▰ The first track to appear from the upcoming collaborative album, Images of One, by Tristan Kasten-Krause (double bass) and Jessica Pavone (viola) is the record’s final of four, “On Axis.” Despite the instrumentation’s broad range in timbre and audio spectrum, it becomes admirably difficult to tell where one part ends and the next begins, so simpatico is their exploration of such contemporary classical modes as stillness, atonality, and silence.

▰ Luca Longobardi, based in Italy, mixes widely spaced tones with crackly sound design in this understated live performance. I recommend his Instagram for glimpses into his creative process, including work that went into his forthcoming album, Eine Kleine Nachtmusik – Recomposed.

On Repeat: Earth, Wind, and Conceptual Guitar

Recent favorites

I’m getting back in the habit of posting brief mentions each Sunday of my favorite listening from the week prior:

▰ The opening of the new Earth album, Even Hell Has Its Heroes, the soundtrack to an upcoming documentary (directed by Clyde Petersen) about the band, is the perfect way to celebrate Droneuary. And then it evolves into something revelatory, as only an Earth performance can. It’s just Dylan Carlson, guitar, and Adrienne Davies, drums, though several other musicians do appear later on the album, including Mell Dettmer on Moog (what Moog specifically I’m not sure). Even by Earth’s subharmonic standards, this is an often rewardingly subdued collection. (Oh, and the striking cover art, featuring Carlson’s profile, is by Richey Beckett.)

▰ This cover of “I Put a Spell on You” by Alice Smith is an incredible rendition (veering-on-minimalist reduction when it starts) of the Screamin’ Jay Hawkins song, heard here as channeling the accusatory syllabic insistence of Nina Simone’s classic recording (Smith herself recorded it previously for the various artists compilation Nina Revisited… A Tribute to Nina Simone, back in 2015, and it’s clear that subsequent years of consideration have given her insights into every nook and cranny of the composition). It’s part of the Gagosian gallery’s ongoing video series (which included a Bill Laswell / John Zorn team-up I mentioned here last week). Smith is supported on piano by Dennis Hamm, who manages to stay out of her way without being utterly erased by the sheer power of her voice. It’s quite something.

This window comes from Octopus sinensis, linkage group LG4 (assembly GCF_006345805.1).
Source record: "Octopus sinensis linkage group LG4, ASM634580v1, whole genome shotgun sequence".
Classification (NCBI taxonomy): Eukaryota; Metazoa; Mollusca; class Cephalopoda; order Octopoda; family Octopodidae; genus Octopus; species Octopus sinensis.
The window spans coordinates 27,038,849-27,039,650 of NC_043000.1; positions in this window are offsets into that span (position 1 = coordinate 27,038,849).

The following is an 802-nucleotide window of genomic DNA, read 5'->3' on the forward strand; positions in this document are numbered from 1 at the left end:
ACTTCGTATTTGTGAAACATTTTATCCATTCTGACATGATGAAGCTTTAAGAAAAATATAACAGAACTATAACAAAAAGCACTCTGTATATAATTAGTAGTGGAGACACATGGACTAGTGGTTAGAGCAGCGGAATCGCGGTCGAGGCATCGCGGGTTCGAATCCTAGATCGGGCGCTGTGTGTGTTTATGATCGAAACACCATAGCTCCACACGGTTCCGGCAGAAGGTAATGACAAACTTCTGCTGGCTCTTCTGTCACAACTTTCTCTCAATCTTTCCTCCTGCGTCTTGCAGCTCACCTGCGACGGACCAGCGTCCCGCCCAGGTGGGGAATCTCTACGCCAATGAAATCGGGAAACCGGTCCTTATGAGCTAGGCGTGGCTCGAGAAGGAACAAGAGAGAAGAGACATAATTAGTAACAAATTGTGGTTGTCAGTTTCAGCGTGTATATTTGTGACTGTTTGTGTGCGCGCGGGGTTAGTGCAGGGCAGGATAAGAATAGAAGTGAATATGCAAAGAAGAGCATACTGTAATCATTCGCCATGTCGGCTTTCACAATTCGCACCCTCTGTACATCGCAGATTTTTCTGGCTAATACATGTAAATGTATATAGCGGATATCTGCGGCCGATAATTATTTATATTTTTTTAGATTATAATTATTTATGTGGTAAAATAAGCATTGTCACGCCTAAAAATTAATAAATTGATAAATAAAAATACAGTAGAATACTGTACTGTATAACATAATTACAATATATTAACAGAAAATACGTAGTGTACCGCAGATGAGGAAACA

How Will I Know This Will Make a Memory, the latest from Cinchel, is gorgeous both sonically and conceptually. The title/opening track is a live concert recording from back in the middle of last year: layers of processed guitar achieving a cloudy, looping ambient quality that extends for three quarters of an hour. Two other tracks rework that material into even denser, at times downright orchestral, splendor. And the final track is a test run that precedes everything we’ve heard thus far: it’s Cinchel’s recording of his rehearsal for the concert performance that constitutes the first track.

▰ The Golden Gate Bridge has gained unintended renown in recent years because of how recent re-engineering has led to it emitting singing-like tones when the wind picks up. I live less than three miles from the bridge, as the (numerous and territorial local) corvids fly, and I can often hear it from my backyard. This tweet from during the recent storms captures that drone from inside a car as it crosses the bridge — and for bonus cinematic flair, it features an overturned tractor trailer. The footage is like a clip from a Michael Mann or Nicolas Winding Refn film, score and all.

On Repeat: Schulz, Zorn, Seidel, Quayle

Recent favorites

The new year is still new, and I’m getting back in the habit of posting brief mentions each Sunday of my favorite listening from the week prior:

▰ The prolific Jeannine Schulz closed out last year with three tracks of lightly abrasive ambient mist. Interestingly, the accompanying image shows a cassette, though the release is digital-only, so presumably some of this texture has to do with cassettes being employed as part of the recording process.

▰ John Zorn and Bill Laswell improvise in the richly reverberant space of the Gagosian gallery in Manhattan, responding to the array of paintings by artist Sterling Ruby. And it’s worth mentioning how well the filming and editing, by Lea Khayata’s Pushpin Films, function.

▰ Not only has Dave Seidel released a beautiful experiment in slow chord progressions, but he’s posted the performance — in this case using the free VCV Rack software synthesizer — with step-by-step annotation:

▰ I’ve never seen the 2022 TV series Gaslit, but I’ve listened repeatedly to its music, which was composed by Mac Quayle. Quayle worked on some of my favorite Cliff Martinez scores, including Arbitrage and The Company You Keep, as well as Drive, Contagion, Spring Breakers, The Lincoln Lawyer, and Only God Forgives. The track “Trash Can S’mores,” with its noir-ish use of horns, acoustic bass, percussion, and other jazz elements, is a standout.